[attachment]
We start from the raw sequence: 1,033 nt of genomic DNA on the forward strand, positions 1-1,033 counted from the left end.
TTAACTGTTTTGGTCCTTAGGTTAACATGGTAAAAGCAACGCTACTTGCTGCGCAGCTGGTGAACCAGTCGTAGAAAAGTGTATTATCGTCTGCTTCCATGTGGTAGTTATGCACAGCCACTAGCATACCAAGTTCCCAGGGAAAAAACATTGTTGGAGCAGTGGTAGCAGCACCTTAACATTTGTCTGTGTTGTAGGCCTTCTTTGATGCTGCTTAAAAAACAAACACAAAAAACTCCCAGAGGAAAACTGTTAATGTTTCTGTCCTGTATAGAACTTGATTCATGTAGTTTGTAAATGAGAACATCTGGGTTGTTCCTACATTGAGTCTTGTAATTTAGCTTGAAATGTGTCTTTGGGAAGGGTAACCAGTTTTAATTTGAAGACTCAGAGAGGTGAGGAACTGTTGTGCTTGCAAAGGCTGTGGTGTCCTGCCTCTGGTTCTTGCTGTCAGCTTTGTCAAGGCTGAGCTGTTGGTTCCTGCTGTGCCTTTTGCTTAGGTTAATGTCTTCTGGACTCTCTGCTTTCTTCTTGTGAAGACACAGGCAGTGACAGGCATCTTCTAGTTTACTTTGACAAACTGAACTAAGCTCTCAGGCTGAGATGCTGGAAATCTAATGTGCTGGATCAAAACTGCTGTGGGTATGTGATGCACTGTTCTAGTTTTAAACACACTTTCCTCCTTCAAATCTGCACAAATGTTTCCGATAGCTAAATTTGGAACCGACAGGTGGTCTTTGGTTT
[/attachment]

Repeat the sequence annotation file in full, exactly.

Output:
We start from the raw sequence: 1,033 nt of genomic DNA on the forward strand, positions 1-1,033 counted from the left end.
TTAACTGTTTTGGTCCTTAGGTTAACATGGTAAAAGCAACGCTACTTGCTGCGCAGCTGGTGAACCAGTCGTAGAAAAGTGTATTATCGTCTGCTTCCATGTGGTAGTTATGCACAGCCACTAGCATACCAAGTTCCCAGGGAAAAAACATTGTTGGAGCAGTGGTAGCAGCACCTTAACATTTGTCTGTGTTGTAGGCCTTCTTTGATGCTGCTTAAAAAACAAACACAAAAAACTCCCAGAGGAAAACTGTTAATGTTTCTGTCCTGTATAGAACTTGATTCATGTAGTTTGTAAATGAGAACATCTGGGTTGTTCCTACATTGAGTCTTGTAATTTAGCTTGAAATGTGTCTTTGGGAAGGGTAACCAGTTTTAATTTGAAGACTCAGAGAGGTGAGGAACTGTTGTGCTTGCAAAGGCTGTGGTGTCCTGCCTCTGGTTCTTGCTGTCAGCTTTGTCAAGGCTGAGCTGTTGGTTCCTGCTGTGCCTTTTGCTTAGGTTAATGTCTTCTGGACTCTCTGCTTTCTTCTTGTGAAGACACAGGCAGTGACAGGCATCTTCTAGTTTACTTTGACAAACTGAACTAAGCTCTCAGGCTGAGATGCTGGAAATCTAATGTGCTGGATCAAAACTGCTGTGGGTATGTGATGCACTGTTCTAGTTTTAAACACACTTTCCTCCTTCAAATCTGCACAAATGTTTCCGATAGCTAAATTTGGAACCGACAGGTGGTCTTTGGTTT